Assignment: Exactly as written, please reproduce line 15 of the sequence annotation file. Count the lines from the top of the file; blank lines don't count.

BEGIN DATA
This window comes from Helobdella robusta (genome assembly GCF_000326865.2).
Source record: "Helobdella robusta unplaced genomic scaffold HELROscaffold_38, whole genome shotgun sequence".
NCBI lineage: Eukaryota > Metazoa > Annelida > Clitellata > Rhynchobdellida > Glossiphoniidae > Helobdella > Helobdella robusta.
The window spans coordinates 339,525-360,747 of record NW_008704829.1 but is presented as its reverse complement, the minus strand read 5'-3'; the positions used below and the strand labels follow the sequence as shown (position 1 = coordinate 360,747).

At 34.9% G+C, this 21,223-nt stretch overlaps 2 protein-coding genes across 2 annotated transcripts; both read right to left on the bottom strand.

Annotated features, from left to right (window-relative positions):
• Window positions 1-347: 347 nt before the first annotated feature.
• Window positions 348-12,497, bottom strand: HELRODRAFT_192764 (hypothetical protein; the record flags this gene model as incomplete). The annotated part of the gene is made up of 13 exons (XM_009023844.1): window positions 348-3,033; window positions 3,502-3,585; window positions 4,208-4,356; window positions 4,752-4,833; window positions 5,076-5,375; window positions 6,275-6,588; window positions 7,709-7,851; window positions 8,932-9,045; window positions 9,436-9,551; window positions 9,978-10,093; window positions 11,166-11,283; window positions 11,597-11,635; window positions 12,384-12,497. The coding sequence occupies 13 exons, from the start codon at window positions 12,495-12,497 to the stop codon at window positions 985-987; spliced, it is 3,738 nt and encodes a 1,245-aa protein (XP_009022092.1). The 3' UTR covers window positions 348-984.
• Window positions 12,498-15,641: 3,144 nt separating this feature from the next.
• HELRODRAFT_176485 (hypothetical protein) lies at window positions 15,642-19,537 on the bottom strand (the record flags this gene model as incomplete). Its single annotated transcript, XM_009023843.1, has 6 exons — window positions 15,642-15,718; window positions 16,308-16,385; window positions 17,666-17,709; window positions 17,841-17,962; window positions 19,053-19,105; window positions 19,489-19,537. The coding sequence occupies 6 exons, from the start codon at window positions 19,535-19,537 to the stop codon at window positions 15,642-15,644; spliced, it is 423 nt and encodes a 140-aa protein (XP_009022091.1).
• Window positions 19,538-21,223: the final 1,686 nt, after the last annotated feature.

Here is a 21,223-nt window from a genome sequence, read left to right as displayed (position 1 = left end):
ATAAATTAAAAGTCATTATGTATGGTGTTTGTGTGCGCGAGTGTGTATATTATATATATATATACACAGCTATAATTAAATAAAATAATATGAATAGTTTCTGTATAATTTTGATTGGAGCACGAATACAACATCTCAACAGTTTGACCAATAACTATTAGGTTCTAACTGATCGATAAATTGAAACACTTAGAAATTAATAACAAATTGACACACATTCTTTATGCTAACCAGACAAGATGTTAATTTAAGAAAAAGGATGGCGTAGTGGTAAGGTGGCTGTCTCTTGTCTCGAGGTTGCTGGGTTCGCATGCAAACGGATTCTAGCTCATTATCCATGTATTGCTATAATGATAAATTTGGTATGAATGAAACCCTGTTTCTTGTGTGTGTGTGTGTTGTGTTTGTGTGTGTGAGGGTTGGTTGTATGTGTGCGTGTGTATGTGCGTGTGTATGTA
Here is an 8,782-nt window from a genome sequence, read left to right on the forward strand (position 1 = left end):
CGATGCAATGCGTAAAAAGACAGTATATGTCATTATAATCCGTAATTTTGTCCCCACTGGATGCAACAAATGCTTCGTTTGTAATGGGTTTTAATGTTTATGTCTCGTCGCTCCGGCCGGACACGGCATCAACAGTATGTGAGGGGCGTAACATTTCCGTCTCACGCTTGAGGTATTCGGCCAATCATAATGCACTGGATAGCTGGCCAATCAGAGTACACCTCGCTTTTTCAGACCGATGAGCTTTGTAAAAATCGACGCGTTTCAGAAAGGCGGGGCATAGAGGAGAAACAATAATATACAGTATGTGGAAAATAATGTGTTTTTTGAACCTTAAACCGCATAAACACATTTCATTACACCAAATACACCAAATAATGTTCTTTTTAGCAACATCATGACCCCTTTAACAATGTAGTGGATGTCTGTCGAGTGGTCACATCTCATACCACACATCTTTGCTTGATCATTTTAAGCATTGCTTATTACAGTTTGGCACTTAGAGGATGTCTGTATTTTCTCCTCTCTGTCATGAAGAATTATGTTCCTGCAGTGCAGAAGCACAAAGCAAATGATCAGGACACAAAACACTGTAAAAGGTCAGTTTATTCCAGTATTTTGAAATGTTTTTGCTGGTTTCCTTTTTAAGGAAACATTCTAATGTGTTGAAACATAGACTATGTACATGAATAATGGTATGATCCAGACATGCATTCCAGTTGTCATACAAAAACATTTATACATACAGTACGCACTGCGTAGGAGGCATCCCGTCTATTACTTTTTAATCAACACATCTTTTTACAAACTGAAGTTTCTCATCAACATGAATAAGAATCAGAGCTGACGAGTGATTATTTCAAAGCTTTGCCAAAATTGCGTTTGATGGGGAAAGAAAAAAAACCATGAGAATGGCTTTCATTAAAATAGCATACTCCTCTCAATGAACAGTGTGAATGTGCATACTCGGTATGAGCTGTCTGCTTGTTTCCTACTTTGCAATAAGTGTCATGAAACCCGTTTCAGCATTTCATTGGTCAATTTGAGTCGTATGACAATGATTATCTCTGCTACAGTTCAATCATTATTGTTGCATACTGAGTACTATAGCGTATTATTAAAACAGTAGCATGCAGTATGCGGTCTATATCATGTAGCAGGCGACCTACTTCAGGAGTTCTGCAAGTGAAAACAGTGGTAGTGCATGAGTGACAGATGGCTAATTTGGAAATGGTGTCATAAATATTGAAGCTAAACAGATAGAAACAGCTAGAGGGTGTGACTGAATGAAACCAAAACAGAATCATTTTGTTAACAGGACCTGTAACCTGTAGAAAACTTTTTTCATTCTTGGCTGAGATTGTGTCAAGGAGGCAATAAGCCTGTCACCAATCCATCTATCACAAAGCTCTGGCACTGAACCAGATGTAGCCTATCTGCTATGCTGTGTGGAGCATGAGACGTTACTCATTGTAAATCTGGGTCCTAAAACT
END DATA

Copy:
CGATGCAATGCGTAAAAAGACAGTATATGTCATTATAATCCGTAATTTTGTCCCCACTGGATGCAACAAATGCTTCGTTTGTAATGGGTTTTAATGTTTATGTCTCGTCGCTCCGGCCGGACACGGCATCAACAGTATGTGAGGGGCGTAACATTTCCGTCTCACGCTTGAGGTATTCGGCCAATCATAATGCACTGGATAGCTGGCCAATCAGAGTACACCTCGCTTTTTCAGACCGATGAGCTTTGTAAAAATCGACGCGTTTCAGAAAGGCGGGGCATAGAGGAGAAACAATAATATACAGTATGTGGAAAATAATGTGTTTTTTGAACCTTAAACCGCATAAACACATTTCATTACACCAAATACACCAAATAATGTTCTTTTTAGCAACATCATGACCCCTTTAACAATGTAGTGGATGTCTGTCGAGTGGTCACATCTCATACCACACATCTTTGCTTGATCATTTTAAGCATTGCTTATTACAGTTTGGCACTTAGAGGATGTCTGTATTTTCTCCTCTCTGTCATGAAGAATTATGTTCCTGCAGTGCAGAAGCACAAAGCAAATGATCAGGACACAAAACACTGTAAAAGGTCAGTTTATTCCAGTATTTTGAAATGTTTTTGCTGGTTTCCTTTTTAAGGAAACATTCTAATGTGTTGAAACATAGACTATGTACATGAATAATGGTATGATCCAGACATGCATTCCAGTTGTCATACAAAAACATTTATACATACAGTACGCACTGCGTAGGAGGCATCCCGTCTATTACTTTTTAATCAACACATCTTTTTACAAACTGAAGTTTCTCATCAACATGAATAAGAATCAGAGCTGACGAGTGATTATTTCAAAGCTTTGCCAAAATTGCGTTTGATGGGGAAAGAAAAAAAACCATGAGAATGGCTTTCATTAAAATAGCATACTCCTCTCAATGAACAGTGTGAATGTGCATACTCGGTATGAGCTGTCTGCTTGTTTCCTACTTTGCAATAAGTGTCATGAAACCCGTTTCAGCATTTCATTGGTCAATTTGAGTCGTATGACAATGATTATCTCTGCTACAGTTCAATCATTATTGTTGCATACTGAGTACTATAGCGTATTATTAAAACAGTAGCATGCAGTATGCGGTCTATATCATGTAGCAGGCGACCTACTTCAGGAGTTCTGCAAGTGAAAACAGTGGTAGTGCATGAGTGACAGATGGCTAATTTGGAAATGGTGTCATAAATATTGAAGCTAAACAGATAGAAACAGCTAGAGGGTGTGACTGAATGAAACCAAAACAGAATCATTTTGTTAACAGGACCTGTAACCTGTAGAAAACTTTTTTCATTCTTGGCTGAGATTGTGTCAAGGAGGCAATAAGCCTGTCACCAATCCATCTATCACAAAGCTCTGGCACTGAACCAGATGTAGCCTATCTGCTATGCTGTGTGGAGCATGAGACGTTACTCATTGTAAATCTGGGTCCTAAAACT